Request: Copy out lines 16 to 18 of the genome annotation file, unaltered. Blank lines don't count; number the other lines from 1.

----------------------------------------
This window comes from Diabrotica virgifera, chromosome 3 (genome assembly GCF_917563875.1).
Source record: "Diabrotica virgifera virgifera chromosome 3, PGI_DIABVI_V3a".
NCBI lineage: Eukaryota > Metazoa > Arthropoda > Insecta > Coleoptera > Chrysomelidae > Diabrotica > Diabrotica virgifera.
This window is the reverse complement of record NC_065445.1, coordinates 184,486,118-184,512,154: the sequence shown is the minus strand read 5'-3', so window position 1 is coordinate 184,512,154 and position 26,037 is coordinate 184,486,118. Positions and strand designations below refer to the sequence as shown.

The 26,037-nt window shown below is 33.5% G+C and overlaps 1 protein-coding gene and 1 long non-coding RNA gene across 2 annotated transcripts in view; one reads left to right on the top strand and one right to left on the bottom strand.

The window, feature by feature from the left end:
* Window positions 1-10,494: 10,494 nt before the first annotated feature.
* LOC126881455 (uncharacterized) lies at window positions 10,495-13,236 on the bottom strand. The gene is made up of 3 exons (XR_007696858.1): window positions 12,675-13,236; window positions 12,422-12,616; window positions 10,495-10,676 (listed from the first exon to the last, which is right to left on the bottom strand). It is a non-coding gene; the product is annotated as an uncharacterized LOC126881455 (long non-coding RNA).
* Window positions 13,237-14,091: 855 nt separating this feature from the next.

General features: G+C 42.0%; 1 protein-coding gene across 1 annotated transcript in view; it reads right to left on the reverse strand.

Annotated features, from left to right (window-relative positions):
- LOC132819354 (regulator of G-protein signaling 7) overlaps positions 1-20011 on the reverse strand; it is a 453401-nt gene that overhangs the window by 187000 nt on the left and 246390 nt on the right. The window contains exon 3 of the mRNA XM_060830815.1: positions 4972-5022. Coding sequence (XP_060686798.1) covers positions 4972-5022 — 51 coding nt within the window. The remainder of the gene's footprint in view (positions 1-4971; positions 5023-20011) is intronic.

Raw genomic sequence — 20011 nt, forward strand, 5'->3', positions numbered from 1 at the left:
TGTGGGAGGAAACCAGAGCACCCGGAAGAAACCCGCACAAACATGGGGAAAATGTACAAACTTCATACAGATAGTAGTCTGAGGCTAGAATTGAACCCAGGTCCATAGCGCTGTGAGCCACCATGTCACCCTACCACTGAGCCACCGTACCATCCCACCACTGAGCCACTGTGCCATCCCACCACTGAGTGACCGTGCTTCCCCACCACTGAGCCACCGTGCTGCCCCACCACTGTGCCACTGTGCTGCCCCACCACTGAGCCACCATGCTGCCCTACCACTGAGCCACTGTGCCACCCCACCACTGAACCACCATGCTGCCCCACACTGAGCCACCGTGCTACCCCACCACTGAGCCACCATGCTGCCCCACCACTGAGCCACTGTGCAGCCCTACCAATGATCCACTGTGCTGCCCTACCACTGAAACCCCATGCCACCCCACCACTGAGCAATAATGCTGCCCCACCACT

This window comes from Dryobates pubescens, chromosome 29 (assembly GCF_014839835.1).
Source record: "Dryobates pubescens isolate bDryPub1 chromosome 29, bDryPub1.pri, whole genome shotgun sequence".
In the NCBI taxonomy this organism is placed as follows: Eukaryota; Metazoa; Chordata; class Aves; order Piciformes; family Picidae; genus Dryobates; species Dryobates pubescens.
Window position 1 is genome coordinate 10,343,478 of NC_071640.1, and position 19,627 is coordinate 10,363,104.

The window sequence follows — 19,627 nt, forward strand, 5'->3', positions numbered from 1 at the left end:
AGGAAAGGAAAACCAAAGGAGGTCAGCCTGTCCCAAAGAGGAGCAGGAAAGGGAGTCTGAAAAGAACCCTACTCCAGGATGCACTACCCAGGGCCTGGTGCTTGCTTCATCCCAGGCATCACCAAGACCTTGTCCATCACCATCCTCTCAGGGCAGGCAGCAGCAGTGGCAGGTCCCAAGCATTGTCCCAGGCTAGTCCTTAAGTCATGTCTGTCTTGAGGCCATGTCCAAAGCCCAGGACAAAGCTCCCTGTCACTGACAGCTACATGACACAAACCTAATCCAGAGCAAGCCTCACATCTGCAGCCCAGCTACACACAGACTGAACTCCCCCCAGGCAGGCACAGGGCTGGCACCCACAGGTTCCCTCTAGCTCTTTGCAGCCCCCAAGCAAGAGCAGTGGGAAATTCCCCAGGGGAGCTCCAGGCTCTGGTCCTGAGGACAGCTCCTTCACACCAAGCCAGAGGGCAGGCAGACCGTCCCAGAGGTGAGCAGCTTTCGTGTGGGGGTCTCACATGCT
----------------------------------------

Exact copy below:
Source record: "Dryobates pubescens isolate bDryPub1 chromosome 29, bDryPub1.pri, whole genome shotgun sequence".
In the NCBI taxonomy this organism is placed as follows: Eukaryota; Metazoa; Chordata; class Aves; order Piciformes; family Picidae; genus Dryobates; species Dryobates pubescens.
Window position 1 is genome coordinate 10,343,478 of NC_071640.1, and position 19,627 is coordinate 10,363,104.